Doctors have long been suspected of prescribing expensive medicines to their patients regardless of the availability of cheaper and comparably effective drugs in exchange for rewards and gifts from the pharmaceutical company.

Such shady relationship between doctors and drug makers is placed on spotlight now that the government has released comprehensive data that reveal the financial links between drug and medical device companies and the health service providers that use and prescribe their products.  

"The reason companies pay physicians honoraria and give them gifts and consulting fees is ultimately to influence the prescribing practices," said Michael Carome of Public Citizen, a nonprofit watchdog group.

An analysis of government data released Tuesday revealed that drug companies and device makers spent about $380 million for doctors' speaking and consulting fees from August to December last year. Some doctors individually received more than half a million dollars and some earned millions in royalties from the medical products that they have helped develop.

The data, which were released by the Centers for Medicare and Medicaid Services (CMS), were part of the initiative called Open Payment required under the President's Affordable Care Act.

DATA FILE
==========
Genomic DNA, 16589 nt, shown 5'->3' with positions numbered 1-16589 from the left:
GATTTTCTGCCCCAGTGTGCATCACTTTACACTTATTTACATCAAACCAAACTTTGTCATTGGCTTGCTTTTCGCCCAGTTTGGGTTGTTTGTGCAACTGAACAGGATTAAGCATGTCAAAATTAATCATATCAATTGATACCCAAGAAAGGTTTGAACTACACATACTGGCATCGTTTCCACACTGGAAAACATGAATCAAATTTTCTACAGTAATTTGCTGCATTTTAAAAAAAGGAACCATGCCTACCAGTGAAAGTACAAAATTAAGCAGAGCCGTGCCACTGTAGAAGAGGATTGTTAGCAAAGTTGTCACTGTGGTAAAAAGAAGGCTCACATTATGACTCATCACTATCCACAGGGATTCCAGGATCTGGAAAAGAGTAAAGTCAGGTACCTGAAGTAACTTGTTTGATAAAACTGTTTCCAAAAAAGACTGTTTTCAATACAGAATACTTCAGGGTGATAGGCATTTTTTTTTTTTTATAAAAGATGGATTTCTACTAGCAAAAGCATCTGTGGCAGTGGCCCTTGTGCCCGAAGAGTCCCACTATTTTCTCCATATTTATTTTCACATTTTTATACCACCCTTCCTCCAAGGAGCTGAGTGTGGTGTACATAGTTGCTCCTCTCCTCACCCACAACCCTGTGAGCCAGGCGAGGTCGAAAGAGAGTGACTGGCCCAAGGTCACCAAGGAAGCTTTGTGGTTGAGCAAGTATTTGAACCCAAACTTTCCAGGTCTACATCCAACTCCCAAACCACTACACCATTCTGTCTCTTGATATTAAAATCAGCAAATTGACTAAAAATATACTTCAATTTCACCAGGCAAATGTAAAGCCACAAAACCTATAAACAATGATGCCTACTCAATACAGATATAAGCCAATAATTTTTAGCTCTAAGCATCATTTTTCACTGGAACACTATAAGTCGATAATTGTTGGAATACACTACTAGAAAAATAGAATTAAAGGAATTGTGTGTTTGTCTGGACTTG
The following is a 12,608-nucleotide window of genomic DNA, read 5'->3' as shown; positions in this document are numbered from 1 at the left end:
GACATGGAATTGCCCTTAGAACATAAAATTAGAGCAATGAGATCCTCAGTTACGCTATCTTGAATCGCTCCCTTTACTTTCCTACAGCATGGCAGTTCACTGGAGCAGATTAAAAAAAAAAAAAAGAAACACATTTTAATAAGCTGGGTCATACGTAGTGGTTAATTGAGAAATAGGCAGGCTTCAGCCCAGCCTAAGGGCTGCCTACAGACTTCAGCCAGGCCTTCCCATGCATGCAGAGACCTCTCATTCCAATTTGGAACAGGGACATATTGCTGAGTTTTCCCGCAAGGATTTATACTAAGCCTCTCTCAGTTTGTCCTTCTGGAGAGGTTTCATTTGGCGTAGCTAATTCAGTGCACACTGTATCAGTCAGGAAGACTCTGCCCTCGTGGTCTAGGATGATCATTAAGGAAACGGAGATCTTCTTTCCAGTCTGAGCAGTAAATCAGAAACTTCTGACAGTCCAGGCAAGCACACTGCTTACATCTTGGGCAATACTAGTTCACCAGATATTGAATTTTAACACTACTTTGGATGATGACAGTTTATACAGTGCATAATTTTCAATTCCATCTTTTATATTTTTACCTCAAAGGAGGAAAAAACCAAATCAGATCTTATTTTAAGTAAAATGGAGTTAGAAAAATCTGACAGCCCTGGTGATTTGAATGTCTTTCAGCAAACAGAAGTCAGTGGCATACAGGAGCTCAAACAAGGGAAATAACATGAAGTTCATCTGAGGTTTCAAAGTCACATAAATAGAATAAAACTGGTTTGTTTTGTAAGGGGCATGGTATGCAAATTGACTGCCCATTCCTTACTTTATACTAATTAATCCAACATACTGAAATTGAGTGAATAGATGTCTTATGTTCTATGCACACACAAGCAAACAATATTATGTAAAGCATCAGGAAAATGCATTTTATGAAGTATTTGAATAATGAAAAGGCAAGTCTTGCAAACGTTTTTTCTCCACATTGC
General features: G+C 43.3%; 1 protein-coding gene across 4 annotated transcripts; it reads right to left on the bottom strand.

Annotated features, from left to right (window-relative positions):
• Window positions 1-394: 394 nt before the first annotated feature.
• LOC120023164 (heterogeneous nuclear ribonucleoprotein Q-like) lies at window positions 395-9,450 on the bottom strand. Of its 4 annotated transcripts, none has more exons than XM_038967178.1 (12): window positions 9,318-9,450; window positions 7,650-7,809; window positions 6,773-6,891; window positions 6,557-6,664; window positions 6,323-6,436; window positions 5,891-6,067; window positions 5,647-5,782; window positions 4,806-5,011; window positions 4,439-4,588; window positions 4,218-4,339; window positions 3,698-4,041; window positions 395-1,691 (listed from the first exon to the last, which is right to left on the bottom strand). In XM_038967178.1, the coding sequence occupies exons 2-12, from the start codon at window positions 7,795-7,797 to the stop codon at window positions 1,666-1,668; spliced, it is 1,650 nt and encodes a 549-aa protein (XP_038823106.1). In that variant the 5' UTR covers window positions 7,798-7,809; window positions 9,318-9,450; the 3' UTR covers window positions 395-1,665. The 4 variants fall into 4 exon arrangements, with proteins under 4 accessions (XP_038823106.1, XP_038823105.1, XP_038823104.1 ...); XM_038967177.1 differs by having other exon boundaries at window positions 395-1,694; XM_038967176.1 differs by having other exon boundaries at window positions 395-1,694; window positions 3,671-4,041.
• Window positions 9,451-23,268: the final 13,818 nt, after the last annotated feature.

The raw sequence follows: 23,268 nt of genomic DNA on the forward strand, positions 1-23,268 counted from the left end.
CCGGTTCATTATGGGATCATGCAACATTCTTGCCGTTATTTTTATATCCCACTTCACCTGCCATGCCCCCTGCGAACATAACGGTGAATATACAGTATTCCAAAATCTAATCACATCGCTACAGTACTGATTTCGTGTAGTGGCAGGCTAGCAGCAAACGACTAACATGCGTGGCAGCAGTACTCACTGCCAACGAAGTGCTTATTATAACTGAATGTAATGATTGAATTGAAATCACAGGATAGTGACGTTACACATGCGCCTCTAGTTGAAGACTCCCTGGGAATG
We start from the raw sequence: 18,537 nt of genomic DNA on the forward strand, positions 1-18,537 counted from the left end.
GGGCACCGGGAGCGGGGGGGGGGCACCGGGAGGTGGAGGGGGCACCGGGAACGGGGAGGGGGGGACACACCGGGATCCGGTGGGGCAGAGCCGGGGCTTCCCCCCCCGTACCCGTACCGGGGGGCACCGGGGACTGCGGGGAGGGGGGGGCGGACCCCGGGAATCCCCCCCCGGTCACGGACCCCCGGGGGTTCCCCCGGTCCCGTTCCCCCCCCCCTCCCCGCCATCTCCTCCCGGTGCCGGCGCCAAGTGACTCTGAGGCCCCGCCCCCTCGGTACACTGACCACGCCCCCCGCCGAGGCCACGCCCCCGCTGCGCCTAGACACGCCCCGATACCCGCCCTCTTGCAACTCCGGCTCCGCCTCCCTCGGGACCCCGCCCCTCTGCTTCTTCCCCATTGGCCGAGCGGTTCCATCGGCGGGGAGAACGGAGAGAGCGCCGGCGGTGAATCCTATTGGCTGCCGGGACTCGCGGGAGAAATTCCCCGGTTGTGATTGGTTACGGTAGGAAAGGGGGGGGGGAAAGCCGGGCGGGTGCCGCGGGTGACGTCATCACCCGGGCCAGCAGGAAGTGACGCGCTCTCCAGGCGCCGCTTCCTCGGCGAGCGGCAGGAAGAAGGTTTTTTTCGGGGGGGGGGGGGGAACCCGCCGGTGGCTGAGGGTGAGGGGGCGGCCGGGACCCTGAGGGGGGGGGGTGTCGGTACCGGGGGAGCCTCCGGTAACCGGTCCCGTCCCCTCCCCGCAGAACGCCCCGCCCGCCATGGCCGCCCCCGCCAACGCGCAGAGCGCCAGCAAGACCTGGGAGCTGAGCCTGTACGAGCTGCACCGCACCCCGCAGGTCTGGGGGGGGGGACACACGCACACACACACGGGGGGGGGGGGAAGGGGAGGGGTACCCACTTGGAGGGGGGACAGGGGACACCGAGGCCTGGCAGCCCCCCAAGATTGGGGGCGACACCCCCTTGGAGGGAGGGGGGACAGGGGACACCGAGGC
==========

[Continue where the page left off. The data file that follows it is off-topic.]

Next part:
"Using this new data, it is now possible to conduct a wide range of analyses of payments made by drug and device manufacturers," said CMS Center for Program Integrity director Shantanu Agrawal. "While these data could discourage payments and others transfers of value that might have an inappropriate influence on research, education, and clinical decision-making, they could also help identify relationships that lead to the development of beneficial new technologies."

The first batch of data on the payments made by drug and device companies to hospitals and doctors from August to December last year involved 4.4 million payments of almost $3.5 billion given to 546,000 doctors and nearly 1,360 teaching hospitals.

The data revealed that Medtronic Inc., the largest maker of heart rhythm devices in the world, spent over 30 million during the five-month period in 2013, which included nearly $3 million that was paid to an unidentified physician. Johnson & Johnson, which produces both drugs and medical devices, also shelled out $68 million for doctors and hospitals for non-research related expenses. Bristol-Myers, which develops cancer medicines, likewise paid nearly $12 million for consulting, travel and other activities of doctors and hospitals.

An analysis made by the Associated Press showed that orthopedists, cardiologists and adult medicine specialists were among the medical professionals who tend to receive from drug and device companies in forms of cash, gifts, services and stock options.

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